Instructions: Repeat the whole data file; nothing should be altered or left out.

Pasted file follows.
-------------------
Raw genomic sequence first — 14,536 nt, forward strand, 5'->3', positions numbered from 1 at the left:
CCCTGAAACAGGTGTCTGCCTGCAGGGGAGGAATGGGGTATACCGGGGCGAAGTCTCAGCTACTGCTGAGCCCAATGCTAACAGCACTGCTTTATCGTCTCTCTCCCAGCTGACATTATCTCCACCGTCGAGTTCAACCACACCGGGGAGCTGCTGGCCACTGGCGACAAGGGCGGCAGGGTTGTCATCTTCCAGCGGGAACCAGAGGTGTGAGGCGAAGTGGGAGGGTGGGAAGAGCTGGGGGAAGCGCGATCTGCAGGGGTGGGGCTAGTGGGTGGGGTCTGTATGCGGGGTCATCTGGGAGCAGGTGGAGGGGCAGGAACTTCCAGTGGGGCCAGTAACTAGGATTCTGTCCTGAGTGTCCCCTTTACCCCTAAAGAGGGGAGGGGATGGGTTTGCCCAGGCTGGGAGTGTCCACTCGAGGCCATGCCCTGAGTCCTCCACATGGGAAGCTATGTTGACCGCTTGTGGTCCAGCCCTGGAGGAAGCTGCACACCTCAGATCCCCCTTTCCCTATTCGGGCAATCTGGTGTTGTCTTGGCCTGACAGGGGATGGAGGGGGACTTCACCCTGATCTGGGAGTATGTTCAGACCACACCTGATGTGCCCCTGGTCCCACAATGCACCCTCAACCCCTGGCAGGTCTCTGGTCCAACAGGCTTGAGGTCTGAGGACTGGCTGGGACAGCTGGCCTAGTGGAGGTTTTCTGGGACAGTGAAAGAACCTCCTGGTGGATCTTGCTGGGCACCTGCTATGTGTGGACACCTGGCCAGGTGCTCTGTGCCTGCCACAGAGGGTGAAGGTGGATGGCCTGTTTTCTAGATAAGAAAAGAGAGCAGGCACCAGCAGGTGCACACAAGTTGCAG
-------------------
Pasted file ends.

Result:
Raw genomic sequence first — 14,536 nt, forward strand, 5'->3', positions numbered from 1 at the left:
CCCTGAAACAGGTGTCTGCCTGCAGGGGAGGAATGGGGTATACCGGGGCGAAGTCTCAGCTACTGCTGAGCCCAATGCTAACAGCACTGCTTTATCGTCTCTCTCCCAGCTGACATTATCTCCACCGTCGAGTTCAACCACACCGGGGAGCTGCTGGCCACTGGCGACAAGGGCGGCAGGGTTGTCATCTTCCAGCGGGAACCAGAGGTGTGAGGCGAAGTGGGAGGGTGGGAAGAGCTGGGGGAAGCGCGATCTGCAGGGGTGGGGCTAGTGGGTGGGGTCTGTATGCGGGGTCATCTGGGAGCAGGTGGAGGGGCAGGAACTTCCAGTGGGGCCAGTAACTAGGATTCTGTCCTGAGTGTCCCCTTTACCCCTAAAGAGGGGAGGGGATGGGTTTGCCCAGGCTGGGAGTGTCCACTCGAGGCCATGCCCTGAGTCCTCCACATGGGAAGCTATGTTGACCGCTTGTGGTCCAGCCCTGGAGGAAGCTGCACACCTCAGATCCCCCTTTCCCTATTCGGGCAATCTGGTGTTGTCTTGGCCTGACAGGGGATGGAGGGGGACTTCACCCTGATCTGGGAGTATGTTCAGACCACACCTGATGTGCCCCTGGTCCCACAATGCACCCTCAACCCCTGGCAGGTCTCTGGTCCAACAGGCTTGAGGTCTGAGGACTGGCTGGGACAGCTGGCCTAGTGGAGGTTTTCTGGGACAGTGAAAGAACCTCCTGGTGGATCTTGCTGGGCACCTGCTATGTGTGGACACCTGGCCAGGTGCTCTGTGCCTGCCACAGAGGGTGAAGGTGGATGGCCTGTTTTCTAGATAAGAAAAGAGAGCAGGCACCAGCAGGTGCACACAAGTTGCAG